Alan Moskin, age 88, was drafted into the military service at the age of 18 and served in the United States Army during World War II (from September 1944 until August 1946). He was a member of the 66th Infantry, 71st Division, part of General George Patton’s 3rd Army.
Alan’s outfit fought in combat through France, Germany and Austria during which time he was promoted in rank from Private to Staff Sergeant. On May 4, 1945, his Company participated in the liberation of the Gunskirchen Concentration Camp, a subcamp of Mauthausen. After the war ended, Alan remained in Europe until June, 1946 as a member of the U.S. Army of Occupation.
In his enormously powerful talk, Alan recounts with vivid detail, the horror of liberating a concentration camp, on that fateful day back in 1945.
In addition, Alan also addresses the bigotry and racism he encountered as a young soldier in basic training.
Alan Moskin was born in Englewood, New Jersey on May 30, 1926. He attended Syracuse University both before and after his military service in World War II and he graduated in May, 1948. He then attended New York University Law School, graduating with a J.D. degree in June, 1951. He practiced law as a civil trial attorney in New Jersey for over 20 years and subsequently worked in the private business sector until he retired in 1991.
Alan presently resides in Nanuet, New York, and has travelled the country sharing his experiences as an infantry combat soldier and a “Concentration Camp” liberator. He has made video recordings at the Museum of Jewish Heritage in New York City and at the Holocaust Museum and Study Center in Suffern, New York. Alan has also participated in programs at the United States Military Academy at West Point, the U.S. Coast Guard Academy in Connecticut, at the German School in White Plains, New York, and has been featured on Russian television, the CBS radio network and on the documentary “The Jewish Americans” on PBS.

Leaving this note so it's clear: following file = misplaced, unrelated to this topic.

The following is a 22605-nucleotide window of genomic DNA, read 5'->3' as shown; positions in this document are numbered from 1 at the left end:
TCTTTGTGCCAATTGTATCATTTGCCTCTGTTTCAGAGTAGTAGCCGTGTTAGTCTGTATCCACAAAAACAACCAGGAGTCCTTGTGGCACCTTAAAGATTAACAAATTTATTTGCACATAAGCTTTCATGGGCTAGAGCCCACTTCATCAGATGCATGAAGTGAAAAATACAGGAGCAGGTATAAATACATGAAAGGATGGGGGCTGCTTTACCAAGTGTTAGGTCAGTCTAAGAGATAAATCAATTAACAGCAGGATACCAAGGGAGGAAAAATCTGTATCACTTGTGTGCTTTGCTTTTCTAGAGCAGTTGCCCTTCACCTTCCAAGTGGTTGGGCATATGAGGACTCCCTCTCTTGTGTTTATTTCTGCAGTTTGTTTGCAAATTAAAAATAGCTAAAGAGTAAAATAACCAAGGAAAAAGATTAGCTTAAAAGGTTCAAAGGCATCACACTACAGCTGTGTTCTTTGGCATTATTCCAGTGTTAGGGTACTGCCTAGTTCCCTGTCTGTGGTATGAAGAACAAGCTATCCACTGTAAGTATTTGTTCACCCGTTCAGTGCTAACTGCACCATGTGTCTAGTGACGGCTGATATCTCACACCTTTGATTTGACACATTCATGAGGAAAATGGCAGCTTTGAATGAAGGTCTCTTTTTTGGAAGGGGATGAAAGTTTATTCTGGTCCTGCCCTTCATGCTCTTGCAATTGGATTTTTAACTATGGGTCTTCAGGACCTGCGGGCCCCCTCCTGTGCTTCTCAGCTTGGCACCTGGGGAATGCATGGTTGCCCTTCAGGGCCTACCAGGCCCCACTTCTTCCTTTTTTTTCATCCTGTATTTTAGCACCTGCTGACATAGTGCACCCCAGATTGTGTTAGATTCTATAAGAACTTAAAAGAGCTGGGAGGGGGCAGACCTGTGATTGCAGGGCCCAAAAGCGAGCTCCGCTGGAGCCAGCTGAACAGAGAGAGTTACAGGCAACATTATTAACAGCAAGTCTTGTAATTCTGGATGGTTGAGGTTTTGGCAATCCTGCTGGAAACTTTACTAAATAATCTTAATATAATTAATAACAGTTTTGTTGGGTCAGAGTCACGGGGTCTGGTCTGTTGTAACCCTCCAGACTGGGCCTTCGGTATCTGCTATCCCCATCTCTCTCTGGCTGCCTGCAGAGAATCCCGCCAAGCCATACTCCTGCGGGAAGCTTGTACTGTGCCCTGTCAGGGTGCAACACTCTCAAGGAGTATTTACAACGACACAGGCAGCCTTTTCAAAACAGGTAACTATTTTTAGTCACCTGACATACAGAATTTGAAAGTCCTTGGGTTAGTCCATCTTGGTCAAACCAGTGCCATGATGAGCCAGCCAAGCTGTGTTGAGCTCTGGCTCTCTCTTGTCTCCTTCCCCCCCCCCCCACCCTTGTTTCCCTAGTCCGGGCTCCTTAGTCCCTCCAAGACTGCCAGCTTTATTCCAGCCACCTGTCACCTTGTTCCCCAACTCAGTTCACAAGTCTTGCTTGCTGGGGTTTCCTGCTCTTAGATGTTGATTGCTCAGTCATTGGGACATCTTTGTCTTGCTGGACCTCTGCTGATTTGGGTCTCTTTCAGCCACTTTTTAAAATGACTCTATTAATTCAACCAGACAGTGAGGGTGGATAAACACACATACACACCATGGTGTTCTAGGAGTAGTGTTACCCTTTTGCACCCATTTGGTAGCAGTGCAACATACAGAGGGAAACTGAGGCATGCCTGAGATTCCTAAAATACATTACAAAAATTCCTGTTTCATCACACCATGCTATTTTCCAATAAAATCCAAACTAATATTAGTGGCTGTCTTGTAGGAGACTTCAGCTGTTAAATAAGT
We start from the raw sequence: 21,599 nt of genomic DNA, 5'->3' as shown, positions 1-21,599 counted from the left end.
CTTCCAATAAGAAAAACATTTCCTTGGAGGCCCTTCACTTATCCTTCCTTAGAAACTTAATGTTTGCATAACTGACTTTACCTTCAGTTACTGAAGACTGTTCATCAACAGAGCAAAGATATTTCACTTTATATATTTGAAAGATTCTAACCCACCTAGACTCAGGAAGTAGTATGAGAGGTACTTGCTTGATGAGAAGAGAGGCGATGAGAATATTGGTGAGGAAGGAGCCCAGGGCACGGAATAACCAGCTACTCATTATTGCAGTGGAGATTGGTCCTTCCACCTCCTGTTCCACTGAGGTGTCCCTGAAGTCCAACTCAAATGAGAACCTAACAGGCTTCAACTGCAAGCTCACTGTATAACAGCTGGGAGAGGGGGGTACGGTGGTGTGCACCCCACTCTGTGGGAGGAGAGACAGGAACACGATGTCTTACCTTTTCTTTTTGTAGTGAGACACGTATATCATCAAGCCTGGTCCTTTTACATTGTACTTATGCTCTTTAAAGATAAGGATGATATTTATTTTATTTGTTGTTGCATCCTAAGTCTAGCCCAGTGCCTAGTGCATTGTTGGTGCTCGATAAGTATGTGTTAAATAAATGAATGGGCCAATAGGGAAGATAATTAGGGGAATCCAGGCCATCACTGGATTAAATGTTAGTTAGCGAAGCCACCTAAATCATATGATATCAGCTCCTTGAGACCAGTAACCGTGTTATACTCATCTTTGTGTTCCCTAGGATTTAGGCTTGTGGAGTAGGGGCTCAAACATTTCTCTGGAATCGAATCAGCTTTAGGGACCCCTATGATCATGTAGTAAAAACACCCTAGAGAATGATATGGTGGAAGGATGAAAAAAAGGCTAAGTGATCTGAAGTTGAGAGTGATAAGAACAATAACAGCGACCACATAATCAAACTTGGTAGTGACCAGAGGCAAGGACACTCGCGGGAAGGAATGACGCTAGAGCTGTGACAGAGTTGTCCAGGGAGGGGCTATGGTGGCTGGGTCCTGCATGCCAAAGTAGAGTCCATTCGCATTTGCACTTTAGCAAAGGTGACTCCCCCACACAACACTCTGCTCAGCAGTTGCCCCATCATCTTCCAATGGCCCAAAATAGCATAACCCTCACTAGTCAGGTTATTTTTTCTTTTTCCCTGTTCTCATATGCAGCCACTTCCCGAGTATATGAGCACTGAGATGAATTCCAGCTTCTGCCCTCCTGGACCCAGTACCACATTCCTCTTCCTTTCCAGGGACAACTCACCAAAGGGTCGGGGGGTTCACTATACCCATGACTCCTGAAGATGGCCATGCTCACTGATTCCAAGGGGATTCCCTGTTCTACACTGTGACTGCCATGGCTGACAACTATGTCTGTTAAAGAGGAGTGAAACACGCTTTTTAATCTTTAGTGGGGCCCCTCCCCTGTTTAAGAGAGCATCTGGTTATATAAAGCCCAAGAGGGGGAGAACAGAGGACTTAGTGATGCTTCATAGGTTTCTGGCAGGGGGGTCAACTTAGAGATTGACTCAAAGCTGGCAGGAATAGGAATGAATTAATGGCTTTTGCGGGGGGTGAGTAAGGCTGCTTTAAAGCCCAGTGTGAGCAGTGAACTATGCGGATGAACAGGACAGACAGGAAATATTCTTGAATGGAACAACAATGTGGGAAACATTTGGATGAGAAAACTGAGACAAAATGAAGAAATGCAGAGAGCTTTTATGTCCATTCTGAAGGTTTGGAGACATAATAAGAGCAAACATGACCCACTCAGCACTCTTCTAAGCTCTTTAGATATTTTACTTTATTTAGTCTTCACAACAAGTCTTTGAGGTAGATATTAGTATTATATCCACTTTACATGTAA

Alan has two grown daughters and seven grandchildren. He presently serves as a Vice President on the Board of Trustees of the Holocaust Museum and Study Center and is also Past Commander of the Rockland/Orange District Council of the Jewish War Veterans of the United State of America.
“Very powerful. What an amazing man. He got a standing ovation. The speech was incredible, graphic, educational, and emotional all at the same time.” – Dave Zamansky, Assistant Director, Memorial Union – University of New Hampshire
“…. Your story was so powerful and compelling, so vivid and haunting, I, as well as each and every one of my students, could barely speak about it without choking up. Honestly, it’s beyond us how you are able to speak about such painful memories and hold it together. But I get it – you have to. Somehow you managed, through your words, your candor, to bring us into your story as if we were walking in your shoes. We are all grateful that you chose, on June 10th, 1995, to bravely open the doors behind which you had locked your story for over 50 years and let it flow out. If telling the story of the Holocaust to younger generations is a necessity, then you do a mitzvah with every visit, every talk, every hug you offer kids. My students and I agreed, 90 minutes was not nearly enough time to listen to your story. We could have listened to you for days. And so, others should too. Your story is vital on so many levels. As you will read in the many letters written to you by our students, your message about the importance of family time, the importance of friendships and especially of tolerance resonated like music in their ears. Many of them write how their perspectives on life are changed from listening to you – how they feel more gratitude for the people in their lives, how they intend to open their eyes to the gifts of their lives rather than focus on any gaps. And they all especially appreciated that you spoke to them frankly, not as kids, not ‘sugar-coating’ any of the tough details…it was my honor and one of the greatest pleasures of my life to meet you and listen to your story…You are a treasure.” – Stephen Tesher, Teacher – Nyack Middle School
“I had the honor and privilege to work with Mr. Alan Moskin when he came to speak to the UCA community about his experiences during WWII. Mr. Moskin’s talk was heartfelt, educational, and very moving. I very much enjoyed working with him and have had several requests to bring him back to campus. Though he won’t admit it, he’s a true national treasure.” Kendra Regehr, Director of Student Activities, University of Central Arkansas